Overview of Social Theme

​According to the results of my Strong Interest Inventory, the Social Personality is described as “Empathetic Helpers” (Prince, 2015). They are interest in helping others through teaching and other personal services. The Social Theme Environment encourages the values of kindness, generosity, and friendship and social responsibility (Sharf, 2006). It’s interesting to note that my current profession as a C.N.A. is classified within this profession. Additionally, my future career aspirations as a Mental Health Counselor fall within this category.

Top Occupations

​Interestingly, I find little personal interest for those occupational areas listed at the top of the Strong Interest Inventory. Surprisingly, this inventory provided the following suggestions: Librarian, Photographer, Technical Writer, Art Teacher, Musician, Translator, Mental Health Counselor, Speech Pathologist, Artist, and Reporter (Prince, 2015). On the one hand, I have no interest in being a technical writer, translator, speech pathologist, photographer, or librarian. At the same time, I do consider myself an amateur artist who is working towards a career as a mental health counselor.

Personal Style Scales

While my work style involves a balance combination of both independent and collaborative work (Prince, 2015). I enjoy research and reading as an effort that involves learning for its own sake (Prince, 2015). My leadership style involves developing personal expertise in the context of my work rather than direction (Prince, 2015). Finally, my risk taking and team orientation are skewed towards caution and independence respectively (Prince, 2015).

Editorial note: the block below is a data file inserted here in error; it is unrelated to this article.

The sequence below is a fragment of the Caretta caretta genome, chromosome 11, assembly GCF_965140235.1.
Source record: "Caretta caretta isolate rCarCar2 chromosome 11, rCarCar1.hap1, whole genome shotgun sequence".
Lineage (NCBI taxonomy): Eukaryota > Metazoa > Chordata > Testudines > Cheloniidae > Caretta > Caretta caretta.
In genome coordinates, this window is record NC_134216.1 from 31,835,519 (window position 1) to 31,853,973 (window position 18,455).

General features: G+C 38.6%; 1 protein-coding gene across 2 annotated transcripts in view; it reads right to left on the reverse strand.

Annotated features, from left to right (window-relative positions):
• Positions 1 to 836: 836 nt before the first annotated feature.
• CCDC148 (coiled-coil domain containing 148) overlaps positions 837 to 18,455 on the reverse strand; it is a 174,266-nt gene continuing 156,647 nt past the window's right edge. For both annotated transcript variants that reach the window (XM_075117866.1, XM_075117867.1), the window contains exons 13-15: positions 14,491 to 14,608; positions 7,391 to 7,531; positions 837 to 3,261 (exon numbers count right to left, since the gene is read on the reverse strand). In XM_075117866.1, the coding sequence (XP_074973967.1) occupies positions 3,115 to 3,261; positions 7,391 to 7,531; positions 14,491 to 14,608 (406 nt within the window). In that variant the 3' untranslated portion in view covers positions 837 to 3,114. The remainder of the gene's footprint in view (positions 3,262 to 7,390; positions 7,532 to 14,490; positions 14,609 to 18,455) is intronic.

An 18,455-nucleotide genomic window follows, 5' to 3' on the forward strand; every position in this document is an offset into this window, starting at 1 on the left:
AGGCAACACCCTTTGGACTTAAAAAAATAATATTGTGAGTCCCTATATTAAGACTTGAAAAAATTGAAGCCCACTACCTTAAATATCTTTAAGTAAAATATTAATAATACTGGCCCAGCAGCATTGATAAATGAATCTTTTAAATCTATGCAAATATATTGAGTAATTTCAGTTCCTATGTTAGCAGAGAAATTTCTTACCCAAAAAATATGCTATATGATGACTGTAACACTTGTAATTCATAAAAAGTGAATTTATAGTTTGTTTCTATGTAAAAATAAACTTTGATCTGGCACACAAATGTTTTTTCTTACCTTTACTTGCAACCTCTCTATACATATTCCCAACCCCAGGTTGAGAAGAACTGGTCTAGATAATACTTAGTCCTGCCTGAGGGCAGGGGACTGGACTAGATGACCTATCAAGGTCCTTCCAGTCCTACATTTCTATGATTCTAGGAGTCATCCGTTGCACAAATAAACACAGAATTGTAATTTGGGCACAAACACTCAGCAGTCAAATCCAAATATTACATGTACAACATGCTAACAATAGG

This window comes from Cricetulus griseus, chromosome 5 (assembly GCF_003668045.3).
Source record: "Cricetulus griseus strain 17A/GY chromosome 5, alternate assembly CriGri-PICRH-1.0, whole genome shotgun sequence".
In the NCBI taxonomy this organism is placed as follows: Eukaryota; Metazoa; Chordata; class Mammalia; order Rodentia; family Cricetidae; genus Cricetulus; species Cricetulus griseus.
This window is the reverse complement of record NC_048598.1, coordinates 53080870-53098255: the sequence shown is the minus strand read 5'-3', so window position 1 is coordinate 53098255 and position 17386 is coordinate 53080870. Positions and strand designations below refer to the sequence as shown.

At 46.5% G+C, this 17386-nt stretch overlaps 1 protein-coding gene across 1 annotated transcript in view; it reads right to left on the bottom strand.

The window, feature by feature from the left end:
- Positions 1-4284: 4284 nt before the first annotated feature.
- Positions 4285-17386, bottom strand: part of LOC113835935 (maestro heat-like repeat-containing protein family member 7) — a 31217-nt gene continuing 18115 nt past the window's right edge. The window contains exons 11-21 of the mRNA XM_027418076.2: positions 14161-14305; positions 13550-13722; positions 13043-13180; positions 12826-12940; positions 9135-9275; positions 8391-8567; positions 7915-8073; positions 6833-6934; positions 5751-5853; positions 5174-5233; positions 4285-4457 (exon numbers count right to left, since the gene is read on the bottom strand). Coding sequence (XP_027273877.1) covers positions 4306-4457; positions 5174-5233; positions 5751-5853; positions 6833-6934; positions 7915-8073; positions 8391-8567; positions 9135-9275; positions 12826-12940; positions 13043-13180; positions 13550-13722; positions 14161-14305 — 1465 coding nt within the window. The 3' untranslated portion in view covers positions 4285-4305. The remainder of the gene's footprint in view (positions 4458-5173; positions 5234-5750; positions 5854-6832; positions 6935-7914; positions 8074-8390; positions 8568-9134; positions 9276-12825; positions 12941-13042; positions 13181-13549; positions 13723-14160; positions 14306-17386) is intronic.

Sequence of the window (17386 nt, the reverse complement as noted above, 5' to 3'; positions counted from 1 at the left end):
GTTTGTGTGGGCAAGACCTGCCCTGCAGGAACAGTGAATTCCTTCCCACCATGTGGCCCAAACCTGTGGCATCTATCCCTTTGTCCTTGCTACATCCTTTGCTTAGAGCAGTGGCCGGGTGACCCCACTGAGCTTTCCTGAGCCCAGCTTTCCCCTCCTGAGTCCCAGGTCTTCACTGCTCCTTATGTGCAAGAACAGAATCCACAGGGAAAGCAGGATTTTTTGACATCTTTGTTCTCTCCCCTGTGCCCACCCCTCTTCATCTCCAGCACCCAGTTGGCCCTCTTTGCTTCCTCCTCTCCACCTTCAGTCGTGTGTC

SSI Method of Assessment

​This section of the paper utilizes the SSI Method of Assessment, which focuses on three key areas: Personal Strengths, Areas of Improvement, and Insights (Author, 2015). I utilize these three key areas to provide a personal career counseling assessment that can help me as I progress toward a career in Mental Health Counseling.

Personal Strengths